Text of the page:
If Filianism had a sacred colour, it would be silver. The colour silver appears in the Filianic Scriptures fourteen times. All but one of these references to silver are found in The Holy Mythos. Below I have included the scripture passages in which silver is mentioned, followed by a brief commentary on each one and its context within Scripture:
For each peal of Her voice became a silver fragment, broken from the whole and yet complete in itself. And She loved each fragment with all the joy of Her being, and Her hands were wisely skilled. (1:1:5)
Silver is a feminine colour that is both intuitive and mysterious, calming and purifying. It is traditionally associated with wisdom, as the hair becomes a silver colour as one ages. Its reflective qualities are of primary interest in connection with Scripture.
And each fragment was filled with Her delight, and therefore was living. And some grew in the deep earth, and were plants and trees; some ran about the ground or flew above it; and those first-made that had no place to be set down became the fishes and creatures of the sea. And everything was silver. And She laughed. (1:1:8)
Everything at the beginning of the Creation was a pure reflection of Dea, and everything lived in harmony with Her and all other things.
And every peal of Her voice became the image of a silver fragment of Her Spirit. (1:1:13)
This passage clearly demonstrates the reflective quality of silver in symbolism. Silver is also used in making mirrors, on which the back surface is coated with silver to produce a reflection of the true image. The reflection is dependent upon the true image, not the other way around.
But there was one that had not been shaped by Her, and that was neither Her daughter nor a creature of spirit. But it was the space between the fragments and the nothingness that had been before things were. It had neither power nor delight, but only weight. It had no shape, but could only coil and uncoil itself about the things that were. It was the snake, and it was not silver but black. (1:2:1)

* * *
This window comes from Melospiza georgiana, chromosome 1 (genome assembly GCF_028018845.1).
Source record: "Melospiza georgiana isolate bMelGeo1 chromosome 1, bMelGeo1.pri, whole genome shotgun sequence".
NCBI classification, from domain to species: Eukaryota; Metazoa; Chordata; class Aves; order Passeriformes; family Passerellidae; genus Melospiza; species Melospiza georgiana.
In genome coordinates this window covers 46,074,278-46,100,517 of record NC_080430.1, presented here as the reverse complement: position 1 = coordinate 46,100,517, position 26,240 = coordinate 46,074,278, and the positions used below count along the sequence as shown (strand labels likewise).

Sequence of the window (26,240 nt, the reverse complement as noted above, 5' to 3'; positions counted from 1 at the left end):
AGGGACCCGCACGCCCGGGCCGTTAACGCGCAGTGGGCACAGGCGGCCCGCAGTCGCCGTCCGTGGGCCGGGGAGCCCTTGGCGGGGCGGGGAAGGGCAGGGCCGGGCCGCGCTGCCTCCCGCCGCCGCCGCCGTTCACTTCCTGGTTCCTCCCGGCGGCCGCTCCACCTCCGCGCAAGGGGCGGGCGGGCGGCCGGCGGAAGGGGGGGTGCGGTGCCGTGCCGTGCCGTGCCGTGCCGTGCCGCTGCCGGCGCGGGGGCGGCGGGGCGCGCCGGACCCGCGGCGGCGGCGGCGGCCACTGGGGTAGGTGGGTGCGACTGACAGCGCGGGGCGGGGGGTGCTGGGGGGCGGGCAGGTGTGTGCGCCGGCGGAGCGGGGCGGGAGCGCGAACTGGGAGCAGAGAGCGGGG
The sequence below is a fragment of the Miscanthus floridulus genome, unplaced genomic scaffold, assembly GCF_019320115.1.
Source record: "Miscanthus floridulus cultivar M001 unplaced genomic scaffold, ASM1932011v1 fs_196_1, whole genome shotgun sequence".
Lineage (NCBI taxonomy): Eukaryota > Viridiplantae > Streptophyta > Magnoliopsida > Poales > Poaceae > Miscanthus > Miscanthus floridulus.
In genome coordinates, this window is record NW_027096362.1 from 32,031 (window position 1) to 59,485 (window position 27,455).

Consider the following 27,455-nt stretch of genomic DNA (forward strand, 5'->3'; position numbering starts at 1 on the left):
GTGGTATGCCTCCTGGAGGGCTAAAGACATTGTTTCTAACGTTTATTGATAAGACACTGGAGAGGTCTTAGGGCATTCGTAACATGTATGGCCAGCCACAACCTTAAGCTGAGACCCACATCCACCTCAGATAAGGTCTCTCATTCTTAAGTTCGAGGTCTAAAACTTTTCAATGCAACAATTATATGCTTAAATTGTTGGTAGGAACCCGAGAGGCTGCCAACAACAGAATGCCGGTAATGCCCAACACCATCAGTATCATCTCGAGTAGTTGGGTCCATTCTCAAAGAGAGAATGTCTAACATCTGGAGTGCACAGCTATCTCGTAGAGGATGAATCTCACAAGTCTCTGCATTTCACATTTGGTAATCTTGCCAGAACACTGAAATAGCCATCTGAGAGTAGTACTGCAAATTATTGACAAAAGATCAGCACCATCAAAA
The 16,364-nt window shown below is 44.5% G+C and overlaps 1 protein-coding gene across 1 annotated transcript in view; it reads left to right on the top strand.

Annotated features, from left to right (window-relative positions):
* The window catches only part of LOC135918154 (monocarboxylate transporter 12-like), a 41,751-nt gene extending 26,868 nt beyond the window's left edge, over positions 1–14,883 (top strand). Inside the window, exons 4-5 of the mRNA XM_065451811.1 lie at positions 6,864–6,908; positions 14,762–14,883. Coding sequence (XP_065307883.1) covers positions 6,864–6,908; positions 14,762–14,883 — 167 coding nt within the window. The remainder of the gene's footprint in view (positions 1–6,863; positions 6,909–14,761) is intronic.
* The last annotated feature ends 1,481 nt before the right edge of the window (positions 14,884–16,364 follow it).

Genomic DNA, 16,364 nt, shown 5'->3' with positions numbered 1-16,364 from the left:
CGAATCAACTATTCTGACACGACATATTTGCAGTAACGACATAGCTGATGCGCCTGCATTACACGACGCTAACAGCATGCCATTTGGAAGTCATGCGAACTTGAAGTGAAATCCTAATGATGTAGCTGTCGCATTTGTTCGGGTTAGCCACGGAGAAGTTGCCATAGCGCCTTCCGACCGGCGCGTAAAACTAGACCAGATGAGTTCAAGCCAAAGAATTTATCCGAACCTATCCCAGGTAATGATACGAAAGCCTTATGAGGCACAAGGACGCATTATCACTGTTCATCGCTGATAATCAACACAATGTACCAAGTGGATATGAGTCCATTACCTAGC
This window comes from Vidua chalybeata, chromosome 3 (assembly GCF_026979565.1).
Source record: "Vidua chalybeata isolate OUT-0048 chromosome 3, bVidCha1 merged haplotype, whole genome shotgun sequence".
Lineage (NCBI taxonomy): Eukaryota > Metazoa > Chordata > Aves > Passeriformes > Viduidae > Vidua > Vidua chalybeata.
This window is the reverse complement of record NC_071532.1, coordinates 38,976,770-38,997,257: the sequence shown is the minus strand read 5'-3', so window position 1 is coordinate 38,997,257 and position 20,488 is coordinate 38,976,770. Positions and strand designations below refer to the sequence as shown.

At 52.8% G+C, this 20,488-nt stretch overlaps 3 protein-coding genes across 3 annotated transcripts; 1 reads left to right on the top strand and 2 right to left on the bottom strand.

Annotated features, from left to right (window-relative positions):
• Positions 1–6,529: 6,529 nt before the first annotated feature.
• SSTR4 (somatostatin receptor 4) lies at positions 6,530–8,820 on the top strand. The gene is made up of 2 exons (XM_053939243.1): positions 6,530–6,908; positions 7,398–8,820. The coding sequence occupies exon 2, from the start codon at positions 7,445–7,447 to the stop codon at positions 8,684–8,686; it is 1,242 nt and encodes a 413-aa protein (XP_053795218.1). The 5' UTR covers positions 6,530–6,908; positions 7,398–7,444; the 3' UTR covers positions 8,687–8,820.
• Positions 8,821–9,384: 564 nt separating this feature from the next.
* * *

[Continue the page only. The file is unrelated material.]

The Fall of Maid is a tale that I have never quite wrapped my mind around, as it is difficult for me to imagine Dea as an all-encompassing being and yet for there to exist something that does not emanate from Her and is not a part of Her. For that reason, I will not attempt to examine this particular passage except in noting the contrast between the silver nature that is of Dea and the black void that is not of Her. The colour black traditionally carries negative connotations, especially in Western cultures where it is the colour of death and mourning. It should also be of no surprise that black is also associated with rebellion, as is seen by its adoption by various subcultures like punks and bikers.
Further commentary on this Scripture passage by those who are more knowledgeable about it than I may be left in the comments below.
And whereas all things had been silver, now they took on every hue and colour, and the world was beautiful; but it was not so beautiful as it had formerly been. (1:3:2)
While silver is a reflection of Dea, the world after the Fall of Maid is now coloured with many shades and hues. Although still beautiful on a material level, the purity of the reflection and connection with Dea is lost.
“But I shall keep watch in the heavens by night, and there shall be a silver light that there may never be complete darkness. By this I shall govern my movements of the waters, and the earth may never again be flooded; and when you look upon this light, you will remember the time when all things were silver.” (1:3:4-5)
This celestial light is in reference to the moon, which is a symbol of the Daughter. The Lunar Daughter is also an intermediary between maid and the Solar Mother, who is too bright to look upon. As stated by the Encyclopedia Cheoluranya: